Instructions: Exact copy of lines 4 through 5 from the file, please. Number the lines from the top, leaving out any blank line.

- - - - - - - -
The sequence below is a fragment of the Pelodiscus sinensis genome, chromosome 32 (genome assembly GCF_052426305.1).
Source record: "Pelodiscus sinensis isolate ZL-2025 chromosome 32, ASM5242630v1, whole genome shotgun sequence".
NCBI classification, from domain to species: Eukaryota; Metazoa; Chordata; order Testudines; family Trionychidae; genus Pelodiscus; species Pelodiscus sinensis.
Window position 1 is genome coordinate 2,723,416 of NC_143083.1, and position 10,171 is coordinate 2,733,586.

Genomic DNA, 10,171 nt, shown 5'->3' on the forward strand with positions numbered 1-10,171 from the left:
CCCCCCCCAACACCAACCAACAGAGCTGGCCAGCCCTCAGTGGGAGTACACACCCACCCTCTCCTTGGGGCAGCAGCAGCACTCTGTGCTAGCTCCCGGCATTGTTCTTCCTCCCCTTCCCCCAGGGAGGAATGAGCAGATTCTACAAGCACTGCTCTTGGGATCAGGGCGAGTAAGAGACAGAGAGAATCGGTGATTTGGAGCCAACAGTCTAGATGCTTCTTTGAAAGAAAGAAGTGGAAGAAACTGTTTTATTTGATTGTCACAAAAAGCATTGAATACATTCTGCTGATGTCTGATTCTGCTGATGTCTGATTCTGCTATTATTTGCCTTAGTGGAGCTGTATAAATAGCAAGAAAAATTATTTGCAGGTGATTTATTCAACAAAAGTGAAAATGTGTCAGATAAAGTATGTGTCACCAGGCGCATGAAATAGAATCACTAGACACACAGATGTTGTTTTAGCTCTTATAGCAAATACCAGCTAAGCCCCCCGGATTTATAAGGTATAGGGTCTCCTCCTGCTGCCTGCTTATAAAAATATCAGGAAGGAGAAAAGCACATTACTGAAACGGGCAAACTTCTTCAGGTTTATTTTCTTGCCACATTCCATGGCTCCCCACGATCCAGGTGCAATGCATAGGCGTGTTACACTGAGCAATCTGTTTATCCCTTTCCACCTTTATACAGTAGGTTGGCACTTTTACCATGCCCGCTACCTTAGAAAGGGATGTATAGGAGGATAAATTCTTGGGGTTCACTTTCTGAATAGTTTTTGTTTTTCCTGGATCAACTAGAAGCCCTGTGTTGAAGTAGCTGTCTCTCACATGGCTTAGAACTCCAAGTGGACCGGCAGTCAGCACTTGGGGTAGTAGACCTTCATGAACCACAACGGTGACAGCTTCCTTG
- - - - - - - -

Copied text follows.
Window position 1 is genome coordinate 2,723,416 of NC_143083.1, and position 10,171 is coordinate 2,733,586.

Genomic DNA, 10,171 nt, shown 5'->3' on the forward strand with positions numbered 1-10,171 from the left: